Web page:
It appears the root of my devotion to beautiful, yet impractical things doesn’t stem from naivety, but has long traveled through the veins of my family tree.

It’s said that along this road my great-great-grandfather subscribed to the idea of “glamping” long before it was a thing. It’s a story that my great-grandmother, Maud, recounted for the book Eleuthera, the island called Freedom with a hint of humor in her eyes and exasperation escaping her lips: 

“During the pineapple season, when barges were loaded and brought to Governor’s Harbour to fill the waiting schooner, it was found more expedient to have some sort of residence close to the fields that were being stripped, and the whole family would migrate to their property near Hatch Bay, where they must have camped in luxury, as Maud can remember her mother being angry with her father for insisting upon taking the best linen sheets with him.” (Young, Everild, pp.118)

It’s also along this long winding road, which weaves its way from Hatchet Bay to Gregory Town, that these pillars of history dramatically jut out against a blue sky. Representative of a time gone by, 1927 to be exact, the silos were a part of Austin Levy’s 2400-acre ‘Hatchet Bay Plantations’: a thriving dairy and poultry farm that supplied Nassau with much of its milk and eggs. Then the lonely silos stored feed for livestock. Now they stand silent, abandoned, and unused, and serve as a constant reminder of the disappointment mirrored by many hoteliers, developers and visionaries, all of whom are bound to Eleuthera by broken dreams.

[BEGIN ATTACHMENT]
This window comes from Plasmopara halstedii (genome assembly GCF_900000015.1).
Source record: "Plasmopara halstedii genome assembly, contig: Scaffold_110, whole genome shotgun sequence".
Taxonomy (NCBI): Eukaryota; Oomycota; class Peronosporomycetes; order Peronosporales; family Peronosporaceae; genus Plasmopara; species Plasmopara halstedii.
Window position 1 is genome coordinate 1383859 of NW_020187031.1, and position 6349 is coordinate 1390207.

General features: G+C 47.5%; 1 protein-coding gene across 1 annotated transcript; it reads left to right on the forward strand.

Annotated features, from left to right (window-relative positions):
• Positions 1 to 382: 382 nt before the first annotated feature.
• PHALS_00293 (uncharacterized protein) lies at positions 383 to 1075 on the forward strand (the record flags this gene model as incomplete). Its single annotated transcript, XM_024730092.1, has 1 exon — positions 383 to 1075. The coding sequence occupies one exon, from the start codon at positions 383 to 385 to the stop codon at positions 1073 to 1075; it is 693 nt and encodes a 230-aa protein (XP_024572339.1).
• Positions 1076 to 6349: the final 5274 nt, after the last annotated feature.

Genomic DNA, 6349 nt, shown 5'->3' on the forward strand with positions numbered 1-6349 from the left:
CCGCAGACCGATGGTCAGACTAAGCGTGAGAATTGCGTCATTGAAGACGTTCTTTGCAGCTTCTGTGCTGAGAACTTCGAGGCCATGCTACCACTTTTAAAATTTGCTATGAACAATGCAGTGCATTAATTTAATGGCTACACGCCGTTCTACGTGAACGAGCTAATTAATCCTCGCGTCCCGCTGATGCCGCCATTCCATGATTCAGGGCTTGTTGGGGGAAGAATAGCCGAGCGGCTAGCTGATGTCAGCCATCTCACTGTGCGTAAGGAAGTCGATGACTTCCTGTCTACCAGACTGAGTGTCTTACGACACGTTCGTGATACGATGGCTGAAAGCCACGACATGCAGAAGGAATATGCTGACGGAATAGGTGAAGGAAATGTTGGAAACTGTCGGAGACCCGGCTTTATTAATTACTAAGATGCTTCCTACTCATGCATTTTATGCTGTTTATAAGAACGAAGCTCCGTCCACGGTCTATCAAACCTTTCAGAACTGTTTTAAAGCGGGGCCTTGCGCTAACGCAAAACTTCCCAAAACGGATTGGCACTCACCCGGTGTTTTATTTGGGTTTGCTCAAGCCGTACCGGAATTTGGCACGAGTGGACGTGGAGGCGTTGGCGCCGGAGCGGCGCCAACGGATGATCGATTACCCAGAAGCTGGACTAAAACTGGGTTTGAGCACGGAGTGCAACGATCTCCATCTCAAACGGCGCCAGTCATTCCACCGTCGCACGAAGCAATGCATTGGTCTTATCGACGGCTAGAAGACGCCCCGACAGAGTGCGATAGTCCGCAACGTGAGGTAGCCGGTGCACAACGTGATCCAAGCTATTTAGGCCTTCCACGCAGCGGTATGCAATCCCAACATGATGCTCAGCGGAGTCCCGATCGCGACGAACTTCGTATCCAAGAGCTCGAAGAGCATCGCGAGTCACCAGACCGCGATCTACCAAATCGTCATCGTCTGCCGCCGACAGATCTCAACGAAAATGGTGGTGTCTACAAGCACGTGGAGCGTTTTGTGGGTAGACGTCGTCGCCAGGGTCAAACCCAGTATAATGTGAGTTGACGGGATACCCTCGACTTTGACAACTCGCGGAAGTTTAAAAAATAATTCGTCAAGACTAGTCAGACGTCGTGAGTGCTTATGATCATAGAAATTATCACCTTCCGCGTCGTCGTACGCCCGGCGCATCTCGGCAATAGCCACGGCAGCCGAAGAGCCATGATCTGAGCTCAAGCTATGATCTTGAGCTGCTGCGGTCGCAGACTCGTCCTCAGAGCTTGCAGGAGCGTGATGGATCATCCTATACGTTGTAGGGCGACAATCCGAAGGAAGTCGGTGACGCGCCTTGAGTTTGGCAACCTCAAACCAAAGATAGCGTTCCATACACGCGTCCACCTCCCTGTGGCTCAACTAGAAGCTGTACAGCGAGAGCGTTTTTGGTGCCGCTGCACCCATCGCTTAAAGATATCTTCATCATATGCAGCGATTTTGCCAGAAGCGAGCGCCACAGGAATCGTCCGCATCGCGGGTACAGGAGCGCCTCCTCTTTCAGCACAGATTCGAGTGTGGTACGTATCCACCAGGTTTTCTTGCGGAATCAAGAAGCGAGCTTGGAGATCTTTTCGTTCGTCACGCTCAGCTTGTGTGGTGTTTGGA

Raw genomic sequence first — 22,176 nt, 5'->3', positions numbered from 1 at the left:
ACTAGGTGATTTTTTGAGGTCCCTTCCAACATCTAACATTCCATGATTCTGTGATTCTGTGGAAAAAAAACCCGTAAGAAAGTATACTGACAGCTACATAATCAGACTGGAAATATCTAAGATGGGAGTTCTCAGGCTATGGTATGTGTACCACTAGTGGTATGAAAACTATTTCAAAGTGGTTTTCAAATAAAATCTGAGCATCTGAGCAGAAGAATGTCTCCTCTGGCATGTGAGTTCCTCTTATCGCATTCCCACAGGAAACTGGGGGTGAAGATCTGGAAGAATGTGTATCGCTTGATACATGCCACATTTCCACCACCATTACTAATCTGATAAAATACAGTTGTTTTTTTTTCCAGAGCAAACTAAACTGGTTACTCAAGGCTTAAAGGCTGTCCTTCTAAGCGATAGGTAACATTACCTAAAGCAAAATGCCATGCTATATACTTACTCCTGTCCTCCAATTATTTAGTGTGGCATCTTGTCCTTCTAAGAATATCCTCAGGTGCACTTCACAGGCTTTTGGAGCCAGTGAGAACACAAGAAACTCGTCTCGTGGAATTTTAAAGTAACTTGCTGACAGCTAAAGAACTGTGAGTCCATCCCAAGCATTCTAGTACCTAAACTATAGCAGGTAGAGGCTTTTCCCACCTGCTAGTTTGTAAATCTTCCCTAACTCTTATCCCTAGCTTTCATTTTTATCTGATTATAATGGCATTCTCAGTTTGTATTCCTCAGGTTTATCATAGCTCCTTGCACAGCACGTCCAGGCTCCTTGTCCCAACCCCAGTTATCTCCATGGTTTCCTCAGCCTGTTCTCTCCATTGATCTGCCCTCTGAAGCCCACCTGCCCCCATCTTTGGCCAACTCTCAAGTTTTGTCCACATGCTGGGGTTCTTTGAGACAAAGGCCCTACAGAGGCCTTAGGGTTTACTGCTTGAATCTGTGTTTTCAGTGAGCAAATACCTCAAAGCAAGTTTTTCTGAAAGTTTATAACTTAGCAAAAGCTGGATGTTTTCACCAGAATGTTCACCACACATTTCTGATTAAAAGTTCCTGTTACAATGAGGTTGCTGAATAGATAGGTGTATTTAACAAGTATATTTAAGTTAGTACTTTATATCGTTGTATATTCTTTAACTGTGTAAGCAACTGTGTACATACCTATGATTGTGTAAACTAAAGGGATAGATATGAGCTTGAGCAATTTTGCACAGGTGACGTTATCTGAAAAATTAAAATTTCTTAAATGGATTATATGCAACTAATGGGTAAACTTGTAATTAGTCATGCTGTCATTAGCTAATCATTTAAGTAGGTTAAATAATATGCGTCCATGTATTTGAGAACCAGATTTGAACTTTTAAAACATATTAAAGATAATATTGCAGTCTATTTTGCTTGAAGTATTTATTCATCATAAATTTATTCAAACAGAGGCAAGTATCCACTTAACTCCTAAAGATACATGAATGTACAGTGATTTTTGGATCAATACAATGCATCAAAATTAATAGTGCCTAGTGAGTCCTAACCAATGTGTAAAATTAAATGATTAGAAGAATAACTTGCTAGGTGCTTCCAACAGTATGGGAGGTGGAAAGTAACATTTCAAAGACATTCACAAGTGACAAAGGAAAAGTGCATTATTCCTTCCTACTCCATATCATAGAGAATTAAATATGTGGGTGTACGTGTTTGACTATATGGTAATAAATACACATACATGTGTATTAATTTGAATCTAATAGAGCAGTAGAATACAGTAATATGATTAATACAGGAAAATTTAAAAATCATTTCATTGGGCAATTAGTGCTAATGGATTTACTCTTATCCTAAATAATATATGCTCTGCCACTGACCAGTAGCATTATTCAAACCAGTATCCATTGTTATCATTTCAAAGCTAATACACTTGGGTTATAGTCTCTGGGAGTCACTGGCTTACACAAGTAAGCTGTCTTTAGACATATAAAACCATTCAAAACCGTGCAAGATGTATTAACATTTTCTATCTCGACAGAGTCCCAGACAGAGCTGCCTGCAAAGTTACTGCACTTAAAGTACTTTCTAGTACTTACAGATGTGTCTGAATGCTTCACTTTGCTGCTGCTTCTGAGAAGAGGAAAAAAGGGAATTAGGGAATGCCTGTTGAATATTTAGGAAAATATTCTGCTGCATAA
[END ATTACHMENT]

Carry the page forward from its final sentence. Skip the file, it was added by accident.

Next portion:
All of whom have inspired me to continue to recognize the potential of the 110 mile island.

  1. Michael Laughead says:

    Eleuthera is by far the most beautiful island in the Bahamas. Not so much for the scenery, but for the warm and friendly people, the quiet, the solitude. This may not please some ambitious people who want to increase tourism. The people I’ve met who go there are not the same as those who head for Nassau or the lights of the casinos. They are not “Fred and Ethel” from Iowa bent on drinking rum, gambling and parasailing. They are of a special breed who bring more than they take away.

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